The clinical presentation defines and differentiates these subtypes. In porokeratosis of Mibelli, for example, annular plaques (usually >1 cm) with a raised border, central furrow filled with keratotic material, and a tendency to enlarge centrifugally are seen in non-sun-exposed areas.7 They have a predilection for the limbs, although the face, genitalia, oral mucosa, and cornea may also be affected.6,8,9 In disseminated superficial actinic porokeratosis, multiple small lesions, with usually less than 1 cm and a slightly raised hyperkeratotic ridge without a distinct furrow peripherally, are seen in a sun-exposed distribution, particularly the limbs.7

Facial involvement in porokeratosis is rare.1,10 It has been described in porokeratosis of Mibelli8,11 and disseminated superficial actinic porokeratosis.12-15 Porokeratosis of Mibelli presents distinct clinical characteristics from our patient: lesions are usually larger than 1 cm, located most often in non-sun-exposed area, and also tend to enlarge centrifugally. In disseminated superficial actinic porokeratosis, the facial involvement is uncommon. In addition, it rarely occurs exclusively in the face is even rarer,13,14 with only a few reports in the literature. As Wang et al, we also considered disseminated superficial actinic porokeratosis as a possible diagnosis for our patient. However, he had keratotic papules with a raised double-edged border. In addition, the lesions were verrucous. In disseminated superficial actinic porokeratosis, the lesions have slightly raised hyperkeratotic ridge.7 Furthermore, the biopsy lacked the solar elastosis and epidermal atrophy, typically seen in disseminated superficial actinic porokeratosis.

It is known from the literature that the follicular porokeratosis is a rare histopathological variant of porokeratosis, which is characterized by the presence of cornoid lamellae located exclusively in the follicular infundibulum. Up to now, there have been only 5 cases reported in the literature. One case is disseminated superficial actinic porokeratosis on arms and legs.16 Two cases are porokeratosis of Mibelli, on the extremities and buttocks.6,16 Recently, Pongpudpunth et al7 reported a case in a 40-year-old man with scaly red papules in a follicular distribution on the upper extremity. They believe that their case is unique because of the clinical and histological presentation and then proposed the term “follicular porokeratosis” as a clinical and histological distinct entity and not merely a histologic variant of the porokeratosis of Mibelli described in the literature so far. The clinical presentation of the new entity described by Pongpudpunth et al7 is that of multiple, small (<1 cm), persistent or static, follicle-centered lesions in either a photograph or a nonphotograph distribution. Finally, Wang et al published the most recent case of follicular porokeratosis, which represented the first report of follicular porokeratosis affecting only the face.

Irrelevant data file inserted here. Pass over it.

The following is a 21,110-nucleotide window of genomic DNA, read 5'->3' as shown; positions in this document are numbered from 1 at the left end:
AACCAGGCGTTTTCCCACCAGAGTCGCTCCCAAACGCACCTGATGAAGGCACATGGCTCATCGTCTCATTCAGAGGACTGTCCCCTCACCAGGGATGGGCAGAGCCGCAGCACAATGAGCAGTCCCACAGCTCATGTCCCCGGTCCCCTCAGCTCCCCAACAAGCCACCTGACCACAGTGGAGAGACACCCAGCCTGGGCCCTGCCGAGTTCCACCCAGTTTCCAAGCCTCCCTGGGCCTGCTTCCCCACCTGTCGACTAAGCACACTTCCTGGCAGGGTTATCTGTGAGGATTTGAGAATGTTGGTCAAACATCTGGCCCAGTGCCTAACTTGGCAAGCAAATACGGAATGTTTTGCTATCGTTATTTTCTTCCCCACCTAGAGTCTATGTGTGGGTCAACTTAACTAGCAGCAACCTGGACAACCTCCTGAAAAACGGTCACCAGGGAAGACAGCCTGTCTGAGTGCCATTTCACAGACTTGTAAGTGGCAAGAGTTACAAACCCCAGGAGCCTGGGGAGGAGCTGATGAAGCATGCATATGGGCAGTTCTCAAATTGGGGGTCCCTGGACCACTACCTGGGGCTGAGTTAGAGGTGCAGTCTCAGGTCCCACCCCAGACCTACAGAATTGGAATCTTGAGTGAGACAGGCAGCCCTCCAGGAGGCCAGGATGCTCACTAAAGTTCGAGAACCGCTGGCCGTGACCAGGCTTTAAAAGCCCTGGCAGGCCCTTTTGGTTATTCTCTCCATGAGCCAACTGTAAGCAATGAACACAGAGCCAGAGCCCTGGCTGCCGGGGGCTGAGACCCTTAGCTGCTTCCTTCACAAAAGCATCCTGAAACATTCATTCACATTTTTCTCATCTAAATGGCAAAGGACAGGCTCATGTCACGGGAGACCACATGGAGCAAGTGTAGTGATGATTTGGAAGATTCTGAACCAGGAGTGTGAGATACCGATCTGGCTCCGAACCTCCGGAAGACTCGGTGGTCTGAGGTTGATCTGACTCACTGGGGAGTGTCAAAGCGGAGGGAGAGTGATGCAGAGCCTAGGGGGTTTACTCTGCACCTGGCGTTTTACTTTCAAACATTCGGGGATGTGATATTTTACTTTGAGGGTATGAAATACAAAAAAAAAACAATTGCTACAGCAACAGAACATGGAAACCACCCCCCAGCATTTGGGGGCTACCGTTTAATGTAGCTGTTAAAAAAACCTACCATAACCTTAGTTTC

Coincidentally, our case is almost identical to the one published in the American Journal of Dermatopathology because there was involvement of only the distal part of the nose by lesions smaller than 1 cm. The histopathological findings were also similar (with cornoid lamellae limited to the follicular infundibulum and absence of solar elastosis and epidermal atrophy).

In summary, to our knowledge, this is the second report of follicular porokeratosis affecting only the face. We agree with Wang et al that follicular porokeratosis is a unique histopathological variant of porokeratosis and may have a distinctive clinical presentation.

Virna Lygia L. Rocha-Sousa, MD*

Juliana Bastos Costa, MD*

Thomas de Aquino Paulo-Filho, MD*

Keyla Borges Ferreira Rocha, MD†

Pedro Bezerra da Trindade-Neto, MD, PhD*

Departments of *Dermatology; and †Pathology, Federal University of Rio Grande do Norte, Natal, Brazil